12:16pm

Wed June 13, 2012
The Salt

Libyan Menu Prompts The Question: Camel, Anyone?

Originally published on Tue December 4, 2012 4:00 pm

NPR Morning Edition host Steve Inskeep is taking a Revolutionary Road trip from Tunisia to Cairo to see how the countries that staged revolutions last year are remaking themselves.

He's also sharing with us here at The Salt what he's been eating.

Dear Salt,

In Tripoli, there is an outdoor restaurant called Al-Athar, which is located next to an ancient Roman arch. And my eyes were drawn to the menu item that said "baby camel."

I tell you, you do not order a meal with a name like this without first pausing to think. The menu might as well have said "baby panda." Our photographer John Poole, who's open to many things, said there was no way he was ordering that. Our producer, Nishant Dahiya, did not particularly object but ordered something else. That left me, and I knew you'd want to know. I ordered what duty required.

The chunks of camel meat are stewed in what seems to be a tomato-based sauce, though it is spiced differently from any tomato sauce I'd tasted.

More striking is how the camel is served. It's heated inside a clay jar, which the waiter carries to the table with a piece of bread pressed over the opening on top. Then, the waiter takes a hammer to the jar. He raps it several times, turning it after each rap. The jar cracks until it comes apart like an egg, and the meat and sauce are poured onto your plate. If you get a stray chunk of pottery hidden in the sauce, it's a challenge akin to watching for bones in a fish.

The taste is tremendous, the meat soft and juicy, although I suspect this has less to do with the camel meat than with the sauce and the preparation. But I did decline roast camel a few days later when a group of Bedouin tribesmen with camels, pickup trucks, and anti-aircraft guns invited us to lunch.

It was not so much the camel or the company. At that point, we were in a high-velocity phase of our road trip, when the vast distance across the desert dictated that we had to travel hundreds of miles on that day.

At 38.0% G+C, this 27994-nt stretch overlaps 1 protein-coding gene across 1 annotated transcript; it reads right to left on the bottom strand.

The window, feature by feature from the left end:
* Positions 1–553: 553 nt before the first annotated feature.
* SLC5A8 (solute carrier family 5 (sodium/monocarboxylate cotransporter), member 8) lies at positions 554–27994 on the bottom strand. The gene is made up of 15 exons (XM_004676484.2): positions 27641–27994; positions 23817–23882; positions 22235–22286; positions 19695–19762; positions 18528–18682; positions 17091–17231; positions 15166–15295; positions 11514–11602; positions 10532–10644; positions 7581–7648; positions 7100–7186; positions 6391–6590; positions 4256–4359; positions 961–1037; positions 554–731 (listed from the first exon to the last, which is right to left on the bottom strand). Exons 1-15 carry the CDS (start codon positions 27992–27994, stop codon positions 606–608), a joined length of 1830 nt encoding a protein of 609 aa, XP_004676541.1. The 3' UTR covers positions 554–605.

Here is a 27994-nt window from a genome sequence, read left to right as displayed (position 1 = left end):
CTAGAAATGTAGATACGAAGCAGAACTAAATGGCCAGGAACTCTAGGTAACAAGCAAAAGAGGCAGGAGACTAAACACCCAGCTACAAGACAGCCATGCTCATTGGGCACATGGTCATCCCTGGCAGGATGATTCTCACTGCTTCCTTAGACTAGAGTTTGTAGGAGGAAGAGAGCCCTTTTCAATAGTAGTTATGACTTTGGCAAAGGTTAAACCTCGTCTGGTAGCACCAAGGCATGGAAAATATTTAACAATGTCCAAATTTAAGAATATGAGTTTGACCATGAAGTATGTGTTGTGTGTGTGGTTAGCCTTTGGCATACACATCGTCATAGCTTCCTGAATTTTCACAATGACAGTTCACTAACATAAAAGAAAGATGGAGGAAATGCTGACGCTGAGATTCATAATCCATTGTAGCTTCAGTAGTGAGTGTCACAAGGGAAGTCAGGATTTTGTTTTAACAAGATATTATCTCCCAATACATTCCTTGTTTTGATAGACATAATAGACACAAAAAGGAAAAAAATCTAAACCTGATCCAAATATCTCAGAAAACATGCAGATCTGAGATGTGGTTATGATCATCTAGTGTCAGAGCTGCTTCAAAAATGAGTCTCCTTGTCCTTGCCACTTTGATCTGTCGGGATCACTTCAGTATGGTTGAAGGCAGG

Dear Steve,

Thank you so much for tucking into camel on behalf of The Salt. If your traveling companions are still giving you a hard time, think of it this way: For us, you dined on something not just in a distant place, but also from a distant time.

The ancient Persians used to serve whole roast camel at banquets, just as Libyans in the western part of the country do at weddings today. And the Roman Emperor Heliogabalus was apparently very partial to camel's heel.

In fact, camel meat has long been a staple in many parts of the Middle East, Pakistan, and North and East Africa. Jamal Hashi, who serves camel and other East African food at his restaurant Safari Express in Minneapolis tells The Salt that there is a phrase in Somali,"Cad iyo Caano waa Nin Baadiya Cuntdadii," which translates to "camel milk and meat is all a nomad needs."

And camels pack a meaty — even a mighty punch. Anshu Pathak, who raises camels for meat in the U.S., tells us that a three-year old male camel will provide around 700 pounds of meat. And you can, he says, eat "each and every part of it, even the tail."

Camel meat is very lean and often prepared in the way that you ate it, Steve — simmered in red sauce like beef or lamb, though usually for much longer. "A grown camel's meat is quite tough," says Sundus Qutait, who writes for a blog called Libyan Food, though "a very young camel has tender pink meat just like a young calf."

Camel can also be roasted over a fire, but also baked like this: "Foil wrapped meat is placed in a metal drum which is buried in sand then a fire is lit on top. Even camel meat falls off the bone and has a butter soft texture when cooked this way," Qutait says.

"The camel hump or sanama is considered a delicacy by some," Qutait says. "It is fibrous and doesn't melt like other fats." It is sometimes diced and served over Mbawakh (steamed dishes like rice, pasta or couscous), or added to osban (rice sausages).

It all sounds delicious, but apparently even most Libyans don't put camel at the top of their favorites list. It's eaten more regularly in the west than in the east, Qutait says — lamb is most popular in Libya.

You may be offered camel meat again when you get to Egypt, as the recent outbreak of foot and mouth disease has sent demand for camel soaring.

Back in the U.S., Jamil Hashi of the Safari Express restaurant tells The Salt that he has successfully introduced camel meat to this country by putting it inside a bun. "People weren't so hesitant anymore, after all it is just a burger," he says. Hashi gets his camel meat from local Halal butchers who import it from Australia.

If you fancy cooking camel for yourself, Ashu Pathak at Exotic Meat Market has camel ribeye steaks, and camel filet mignon as well as stew meat. Camel Wellington, anyone?

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